A glimpse into Hangzhou
One of the birthplaces of Chinese civilization and ranking among the seven ancient capitals in China, Hangzhou stands out as the "Famous Town of Southeast China". The excavation of the Kuahu Bridge site located in the city's Xiaoshan district indicates that as early as 8,000 years ago the place already saw thriving human activities. The 5,000 year-old Liangzhu culture is hailed by historians as "the dawn of civilization". First set up as a county in the Qin Dynasty (221-206 BC), Liangzhu has a past of over 2,200 years. In the 9th year of Emperor Yang Jian, founder of the Sui Dynasty (581-618), the old Qiantang County (today's Hangzhou) was abolished and replaced by Hangzhou (Hang prefecture), marking the first appearance of its current name. Hangzhou was a marvel to 13th century Italian traveler Marco Polo who called it "the most graceful and splendid city of the world".
In 2020, Hangzhou saw stable economic growth with a gross domestic product (GDP) of 1.61 trillion yuan ($247.46 billion), a year-on-year increase of 3.90 percent. Per capita income of urban and rural residents grew 3.9 percent and 6.7 percent respectively to 69,000 yuan and 39,000 yuan.
The city saw robust growth in both its digital economy and manufacturing industry in 2020.
The above-scale industrial added value of the city was 353.1 billion yuan, a year-on-year increase of 15.1 percent. High-tech companies contributed nearly 61.7 percent of the city's total added value, 4.5 percentage points higher than last year.
The added value of core digital economy industries in Hangzhou last year was 379.5 billion yuan, a year-on-year increase of 15.1 percent.
The added value of the service industry in Hangzhou last year was 1.02 trillion yuan, the first time it has exceeded 1 trillion yuan. It accounted for 72.9 percent of the city's total GDP growth. The added value of the financial service industry was 179.1 billion yuan, a year-on-year increase of 9.1 percent.
In 2020, 22 new companies in Hangzhou went public, bringing the total number of listed companies in the city to 191, ranking fourth among Chinese cities.
The added value of the city's healthcare industry was 97.5 billion yuan, a year-on-year increase of 12.5 percent, while the added value of the cultural creation industry was 373.5 billion yuan, a year-on-year increase of 15.6 percent.
The per capita disposable income of Hangzhou permanent residents last year was 59,261 yuan, a year-on-year increase of 9 percent. In urban areas, the average was 66,068 yuan, a year-on-year increase of 8 percent, while for rural residents, it was 36.255 yuan, a year-on-year increase of 9.2 percent.
The public budget expenditure of Hangzhou last year was 195.3 billion yuan, a year-on-year increase of 13.7 percent, while expenditures on improving people's livelihood accounted for 78.6 percent of the general public budget.
Hangzhou boasts a long history and great cultural wealth. Its culture features the landmarks of the city, like West Lake, the Grand Canal and the Qiantang River and embraces integration and development in an open and innovative era.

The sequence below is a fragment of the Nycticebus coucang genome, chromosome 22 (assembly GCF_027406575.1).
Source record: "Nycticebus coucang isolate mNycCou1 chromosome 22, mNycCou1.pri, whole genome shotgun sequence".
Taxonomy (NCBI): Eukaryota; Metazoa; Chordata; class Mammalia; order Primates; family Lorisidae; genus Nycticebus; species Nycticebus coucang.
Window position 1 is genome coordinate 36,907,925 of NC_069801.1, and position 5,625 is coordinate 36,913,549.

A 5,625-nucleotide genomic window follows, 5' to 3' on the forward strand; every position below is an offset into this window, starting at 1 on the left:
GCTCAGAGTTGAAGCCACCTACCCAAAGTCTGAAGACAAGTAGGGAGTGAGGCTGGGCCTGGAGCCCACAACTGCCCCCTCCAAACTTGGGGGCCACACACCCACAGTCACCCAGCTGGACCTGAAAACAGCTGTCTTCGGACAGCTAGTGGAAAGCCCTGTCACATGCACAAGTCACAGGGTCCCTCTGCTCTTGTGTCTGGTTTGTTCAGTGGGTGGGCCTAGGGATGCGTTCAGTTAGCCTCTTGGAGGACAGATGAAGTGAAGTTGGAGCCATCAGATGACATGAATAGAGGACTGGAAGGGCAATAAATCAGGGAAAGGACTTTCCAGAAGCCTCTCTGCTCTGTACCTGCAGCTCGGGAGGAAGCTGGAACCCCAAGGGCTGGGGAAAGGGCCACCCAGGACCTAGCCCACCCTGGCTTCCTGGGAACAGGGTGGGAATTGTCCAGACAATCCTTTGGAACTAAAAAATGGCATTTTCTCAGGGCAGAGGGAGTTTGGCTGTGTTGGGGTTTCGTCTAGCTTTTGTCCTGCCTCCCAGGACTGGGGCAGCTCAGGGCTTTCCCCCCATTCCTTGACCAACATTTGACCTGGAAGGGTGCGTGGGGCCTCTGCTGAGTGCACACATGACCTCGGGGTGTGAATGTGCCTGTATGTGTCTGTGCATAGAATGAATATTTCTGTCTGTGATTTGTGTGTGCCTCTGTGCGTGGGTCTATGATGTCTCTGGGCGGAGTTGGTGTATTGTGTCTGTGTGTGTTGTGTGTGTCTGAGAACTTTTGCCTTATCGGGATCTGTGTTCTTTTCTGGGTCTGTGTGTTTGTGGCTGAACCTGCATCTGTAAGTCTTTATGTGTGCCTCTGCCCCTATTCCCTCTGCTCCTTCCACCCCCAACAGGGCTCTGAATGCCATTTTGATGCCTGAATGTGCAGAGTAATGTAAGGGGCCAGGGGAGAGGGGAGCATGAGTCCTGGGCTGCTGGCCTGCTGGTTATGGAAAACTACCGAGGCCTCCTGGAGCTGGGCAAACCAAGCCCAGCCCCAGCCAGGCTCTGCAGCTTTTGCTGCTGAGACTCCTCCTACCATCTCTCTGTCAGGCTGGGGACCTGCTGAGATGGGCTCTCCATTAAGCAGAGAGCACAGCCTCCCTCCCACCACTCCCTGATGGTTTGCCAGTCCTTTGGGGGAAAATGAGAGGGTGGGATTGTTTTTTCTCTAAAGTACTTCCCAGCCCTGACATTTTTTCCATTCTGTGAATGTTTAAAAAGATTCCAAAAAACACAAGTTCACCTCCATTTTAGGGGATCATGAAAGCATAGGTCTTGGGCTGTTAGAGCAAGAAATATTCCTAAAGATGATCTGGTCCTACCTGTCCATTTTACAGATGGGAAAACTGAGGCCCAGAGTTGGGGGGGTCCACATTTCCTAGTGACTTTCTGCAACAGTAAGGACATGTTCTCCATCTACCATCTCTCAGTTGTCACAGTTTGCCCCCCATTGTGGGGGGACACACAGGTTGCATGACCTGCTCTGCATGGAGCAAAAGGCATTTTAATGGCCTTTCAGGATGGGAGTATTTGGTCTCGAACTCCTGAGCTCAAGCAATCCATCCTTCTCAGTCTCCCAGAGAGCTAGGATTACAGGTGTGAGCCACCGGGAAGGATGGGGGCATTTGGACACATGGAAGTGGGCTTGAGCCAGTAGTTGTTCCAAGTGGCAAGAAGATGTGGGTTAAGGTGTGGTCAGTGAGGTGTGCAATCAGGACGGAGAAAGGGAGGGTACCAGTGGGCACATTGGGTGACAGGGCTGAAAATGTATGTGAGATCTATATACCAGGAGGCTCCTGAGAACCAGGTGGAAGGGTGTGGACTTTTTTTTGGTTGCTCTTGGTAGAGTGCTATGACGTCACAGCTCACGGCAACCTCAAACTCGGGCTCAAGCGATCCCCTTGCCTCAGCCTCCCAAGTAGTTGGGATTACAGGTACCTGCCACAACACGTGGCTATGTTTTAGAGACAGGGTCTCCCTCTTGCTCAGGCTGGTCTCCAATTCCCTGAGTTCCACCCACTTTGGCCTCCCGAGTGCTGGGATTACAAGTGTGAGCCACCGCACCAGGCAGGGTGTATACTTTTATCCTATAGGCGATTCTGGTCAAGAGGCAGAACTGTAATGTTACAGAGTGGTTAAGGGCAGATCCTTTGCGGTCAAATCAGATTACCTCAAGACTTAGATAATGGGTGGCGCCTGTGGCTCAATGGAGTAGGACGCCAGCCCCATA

The West Lake Culture absorbed the essence of local culture in different epochs, such as Kuahuqiao Culture, Liangzhu Culture that dates back to 3310 - 2250 BC, Wuyue Culture, and the cultures of the Southern Dynasty (1127-1279), Ming and Qing dynasties (1368-1644, 1644-1911) and the Minguo era (1912-1949).
West Lake Culture covers a wide range of elements, including landscape, gardening, religion, architecture, celebrities, folk customs, the Silk Road, tea and cuisine, all coming together in delicacy and harmony.
The Canal Culture, which integrates the specialties, waterscape, local opera and temple fairs, shows the openness, inclusiveness and popularity of Hangzhou Culture.
Qiantangjiang Culture is as magnificent as the tidal bore of the Qiantang River.
Geography & Climate
As the capital of Zhejiang province and its economic, cultural, science and educational center, Hangzhou is one of the central cities in the Yangtze River Delta. It also ranks among the first batch of National Historical and Cultural Towns crowned by the State Council.
Located in the southern wing of the Yangtze River Delta, at the western tip of Hangzhou Bay, it is the crossing point of the extension of the Silk Road Economic Belt and the 21st Century Maritime Silk Road, and a strategic hub along the Online Silk Road. Situated at the juncture of 29°11'-30°34' North and 118°20'-120°37' East, Hangzhou features a perfect blending of hills and water, and lakes and town, with its harmonious rich water resources of rivers, canals, lakes, sea, creeks. Hilly or mountain areas, largely concentrated in the west, middle and south, account for 65.6 percent of its territory. Its plains amount to 26.4 percent, mainly found in the northeast; and the surface area of rivers, lakes and reservoirs takes up 8.0 percent. Hangzhou boasts the largest reservoir in China's southern coast -- Qiandao Lake. Traversing the city is the world's longest artificial canal -- the Beijing-Hangzhou Grand Canal, and the Qiantang River, widely known for its spectacular tidal waves.
Hangzhou enjoys a subtropical monsoon climate with distinct seasons, ample sunlight and rainfall, more in spring and autumn and less in winter and summer.
Under the jurisdiction of the city of Hangzhou are 10 urban districts, namely Shangcheng, Gongshu, Xihu (West Lake), Binjiang, Xiaoshan, Yuhang, Linping, Qiantang, Fuyang, and Lin'an, one county-level city -- Jiande -- and the two counties of Tonglu, and Chun'an. The city covers a total area of 16,596 square kilometers; 4,876 of them are urban.